With the Jays, fellow AL East rival Boston, and AL West-leading Oakland coming to town, the Orioles had an opportunity to rattle off some impressive wins and perhaps move into first place. Or they could skid and get passed by the Yankees and Red Sox in the standings.
But much like Baltimore has done most of the season, the 10-game homestand was average for the Orioles, having its ups and downs. With a 5-2 loss to Toronto Sunday before a sellout crowd of 46,469 at Camden Yards, Baltimore finished the homestand with a 5-5 record, splitting a four-game set with the Jays, and sitting in second 4 1-2 games back.
"It's not a missed opportunity, we're going to get back and face our division mid-August and throughout September," Orioles center fielder Adam Jones said. "So we're going to have our chance again at all our guys in our division."
The Orioles' (35-33) best chance to gain ground in the division race was this weekend against Toronto. They entered Thursday 3 1-2 games out of first after dropping two of three to Oakland and taking two of three from Boston.
And despite quality pitching from the Orioles' starters, which they had nearly the entire homestand, they could only take two against the Jays. That's largely because the offense was not as consistent.
In the five losses on the homestand, Baltimore scored a total of five runs and was shut out twice. The Orioles also scored four runs or less in three of the five wins.
"We keep creating the opportunity and the situation," Jones said, "We just need to get that big hit."
The Orioles' only other run came in the eighth on a solo home run just inside the left-field foul pole by Jones, his 11th of the season, cutting Toronto's lead to 5-2. Baltimore had several other opportunities to score though.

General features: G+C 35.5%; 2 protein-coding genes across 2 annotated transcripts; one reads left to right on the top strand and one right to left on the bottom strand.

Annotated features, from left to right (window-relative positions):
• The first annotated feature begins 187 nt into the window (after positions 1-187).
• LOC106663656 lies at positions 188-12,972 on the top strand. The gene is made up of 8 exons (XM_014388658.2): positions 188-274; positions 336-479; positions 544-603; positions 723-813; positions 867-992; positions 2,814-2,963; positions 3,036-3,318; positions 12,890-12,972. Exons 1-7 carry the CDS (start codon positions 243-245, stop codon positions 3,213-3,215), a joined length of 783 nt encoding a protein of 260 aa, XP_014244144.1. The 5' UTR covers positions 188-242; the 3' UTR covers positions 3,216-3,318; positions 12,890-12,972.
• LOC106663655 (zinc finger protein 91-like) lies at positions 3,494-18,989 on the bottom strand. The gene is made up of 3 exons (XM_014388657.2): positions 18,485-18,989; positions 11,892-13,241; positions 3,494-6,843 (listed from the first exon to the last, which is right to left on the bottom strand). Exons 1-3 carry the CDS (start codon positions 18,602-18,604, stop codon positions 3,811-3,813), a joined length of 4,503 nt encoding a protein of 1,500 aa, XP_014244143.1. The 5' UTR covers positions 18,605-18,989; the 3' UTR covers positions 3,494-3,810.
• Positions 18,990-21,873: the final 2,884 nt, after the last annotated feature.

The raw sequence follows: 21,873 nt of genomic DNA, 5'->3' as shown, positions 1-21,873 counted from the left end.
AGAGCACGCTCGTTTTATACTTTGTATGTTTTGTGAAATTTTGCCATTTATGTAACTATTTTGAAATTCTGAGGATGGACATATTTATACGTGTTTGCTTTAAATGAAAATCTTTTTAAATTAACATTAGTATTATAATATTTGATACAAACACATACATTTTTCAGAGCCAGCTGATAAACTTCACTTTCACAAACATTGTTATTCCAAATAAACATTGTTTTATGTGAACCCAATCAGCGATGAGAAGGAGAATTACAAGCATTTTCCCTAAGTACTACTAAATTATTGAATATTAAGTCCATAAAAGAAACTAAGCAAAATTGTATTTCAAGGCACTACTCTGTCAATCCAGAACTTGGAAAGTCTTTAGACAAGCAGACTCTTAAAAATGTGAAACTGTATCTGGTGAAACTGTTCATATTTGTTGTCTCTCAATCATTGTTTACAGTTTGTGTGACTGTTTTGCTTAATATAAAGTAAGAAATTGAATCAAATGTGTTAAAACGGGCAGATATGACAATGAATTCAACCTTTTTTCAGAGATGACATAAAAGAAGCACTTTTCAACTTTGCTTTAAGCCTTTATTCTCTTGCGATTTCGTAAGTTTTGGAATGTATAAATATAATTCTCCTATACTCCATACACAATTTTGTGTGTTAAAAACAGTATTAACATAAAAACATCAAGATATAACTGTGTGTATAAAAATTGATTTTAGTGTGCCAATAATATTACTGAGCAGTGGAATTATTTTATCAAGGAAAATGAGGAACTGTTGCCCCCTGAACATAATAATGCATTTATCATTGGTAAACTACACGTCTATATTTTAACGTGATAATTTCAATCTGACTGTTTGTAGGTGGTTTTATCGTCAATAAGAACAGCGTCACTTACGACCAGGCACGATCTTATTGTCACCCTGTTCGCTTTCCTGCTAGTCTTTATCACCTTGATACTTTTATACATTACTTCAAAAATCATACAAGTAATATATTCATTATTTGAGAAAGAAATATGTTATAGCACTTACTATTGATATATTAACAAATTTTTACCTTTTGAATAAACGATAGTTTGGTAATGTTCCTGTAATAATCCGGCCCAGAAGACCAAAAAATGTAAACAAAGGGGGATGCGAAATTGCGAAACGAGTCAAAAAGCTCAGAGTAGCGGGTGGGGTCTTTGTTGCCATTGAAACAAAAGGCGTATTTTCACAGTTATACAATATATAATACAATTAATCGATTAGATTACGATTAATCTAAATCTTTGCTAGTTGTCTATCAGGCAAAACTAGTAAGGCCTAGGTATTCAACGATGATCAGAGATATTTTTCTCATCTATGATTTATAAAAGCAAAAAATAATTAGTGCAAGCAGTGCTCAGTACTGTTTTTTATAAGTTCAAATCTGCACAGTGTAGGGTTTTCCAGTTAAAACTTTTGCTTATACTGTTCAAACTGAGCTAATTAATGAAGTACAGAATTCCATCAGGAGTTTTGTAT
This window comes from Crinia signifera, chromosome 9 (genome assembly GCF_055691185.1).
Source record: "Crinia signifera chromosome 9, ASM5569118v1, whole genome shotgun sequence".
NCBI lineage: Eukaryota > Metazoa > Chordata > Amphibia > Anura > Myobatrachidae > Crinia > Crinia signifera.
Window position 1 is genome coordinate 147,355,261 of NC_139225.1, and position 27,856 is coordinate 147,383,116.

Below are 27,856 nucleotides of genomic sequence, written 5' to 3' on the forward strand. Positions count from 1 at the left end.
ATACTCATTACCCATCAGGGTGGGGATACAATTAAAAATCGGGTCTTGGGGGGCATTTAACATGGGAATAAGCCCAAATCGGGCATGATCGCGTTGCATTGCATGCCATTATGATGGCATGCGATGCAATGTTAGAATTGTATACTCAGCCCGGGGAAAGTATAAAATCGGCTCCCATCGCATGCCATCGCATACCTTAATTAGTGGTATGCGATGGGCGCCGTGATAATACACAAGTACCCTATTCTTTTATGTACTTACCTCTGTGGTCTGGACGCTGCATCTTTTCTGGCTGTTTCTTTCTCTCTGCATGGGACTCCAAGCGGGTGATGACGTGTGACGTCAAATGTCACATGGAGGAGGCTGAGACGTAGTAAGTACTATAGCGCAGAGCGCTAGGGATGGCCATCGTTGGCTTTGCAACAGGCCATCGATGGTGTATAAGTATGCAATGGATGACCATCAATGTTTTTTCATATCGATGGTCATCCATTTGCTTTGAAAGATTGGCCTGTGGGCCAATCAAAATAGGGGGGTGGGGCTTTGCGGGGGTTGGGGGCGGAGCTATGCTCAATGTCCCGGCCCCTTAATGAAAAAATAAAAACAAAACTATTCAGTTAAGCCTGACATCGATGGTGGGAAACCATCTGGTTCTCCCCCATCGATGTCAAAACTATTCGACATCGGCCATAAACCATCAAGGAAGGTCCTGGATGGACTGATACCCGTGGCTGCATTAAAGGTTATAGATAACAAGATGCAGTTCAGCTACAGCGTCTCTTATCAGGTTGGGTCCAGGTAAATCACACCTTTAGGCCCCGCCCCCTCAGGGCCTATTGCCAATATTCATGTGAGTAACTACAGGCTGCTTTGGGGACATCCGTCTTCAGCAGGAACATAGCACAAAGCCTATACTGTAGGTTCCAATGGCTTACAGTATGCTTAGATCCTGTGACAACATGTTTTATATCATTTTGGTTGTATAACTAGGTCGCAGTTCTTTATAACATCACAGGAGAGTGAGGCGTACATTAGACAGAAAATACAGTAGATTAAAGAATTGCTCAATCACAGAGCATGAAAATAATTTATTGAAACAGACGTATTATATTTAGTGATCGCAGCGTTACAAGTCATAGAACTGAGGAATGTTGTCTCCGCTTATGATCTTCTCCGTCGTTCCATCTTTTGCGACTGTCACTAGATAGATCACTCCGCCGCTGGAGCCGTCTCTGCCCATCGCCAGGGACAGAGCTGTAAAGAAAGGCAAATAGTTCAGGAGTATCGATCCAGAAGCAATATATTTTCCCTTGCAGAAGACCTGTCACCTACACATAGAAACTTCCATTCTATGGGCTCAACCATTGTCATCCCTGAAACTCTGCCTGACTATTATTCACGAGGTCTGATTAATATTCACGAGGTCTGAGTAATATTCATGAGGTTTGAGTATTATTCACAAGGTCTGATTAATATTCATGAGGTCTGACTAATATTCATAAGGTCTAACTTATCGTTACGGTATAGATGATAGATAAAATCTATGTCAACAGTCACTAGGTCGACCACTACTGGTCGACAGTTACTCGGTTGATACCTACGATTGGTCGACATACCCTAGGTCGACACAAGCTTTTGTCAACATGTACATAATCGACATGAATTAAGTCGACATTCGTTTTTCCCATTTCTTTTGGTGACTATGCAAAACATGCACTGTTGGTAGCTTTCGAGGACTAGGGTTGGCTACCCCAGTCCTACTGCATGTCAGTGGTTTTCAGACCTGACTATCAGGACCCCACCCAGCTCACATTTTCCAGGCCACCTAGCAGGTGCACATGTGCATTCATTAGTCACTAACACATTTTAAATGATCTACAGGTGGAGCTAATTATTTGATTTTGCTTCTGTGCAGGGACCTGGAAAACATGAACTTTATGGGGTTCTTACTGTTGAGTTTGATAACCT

J.J. Hardy doubled and Jonathan Schoop beat out an infield single to lead off the third. But Nick Hundley flew out and Nick Markakis and Manny Machado both struck out as the Orioles came away with no runs.
Baltimore starter Chris Tillman ended the club's streak of six straight games with the starter pitching at least six innings and giving up two or fewer runs. But the Orioles right-hander still turned in the team's seventh consecutive quality start, giving up three runs over seven innings.
Tillman (5-4) has pitched better at Camden Yards. He has a 2.51 ERA at home and a 6.33 ERA on the road. Yet, all four of his losses have been at home and all five of his wins have come on the road.
Since pitching only one inning on June 4 against Texas, Tillman has given up four runs over his last 13 innings pitched.
"I think we're starting to get somewhere," Tillman said. "I'm starting to feel like my old self. I think I'm making better pitches and feeling more confident in my ability to make a better pitch and command the strike zone."
After Tillman exited, reliever Tommy Hunter gave up two runs in just 2-3 of an inning and left to some boos from the crowd.
Toronto's Casey Janssen recorded the last four outs of the game to notch his 12th save.
Now, the Orioles take a six-game road trip to take on division rivals Tampa Bay and New York. And like Jones, Baltimore manager Buck Showalter doesn't see the .500 homestand as a disappointment, particularly this early in the season against a strong team in Toronto.
"We'd like to do better against a team that good, but I'm sure they would too," Showalter said. "There's a lot of baseball left."
NOTE: Orioles first baseman Chris Davis was out of the lineup for a scheduled rest day. Davis said before the game that it had nothing to do with his health, but was a day Showalter wanted to give him off. ... Tillman, Hunter, and T.J. McFarland each had zero strikeouts on Sunday. It was the first time the Orioles failed to record a strikeout since May 27, 2010.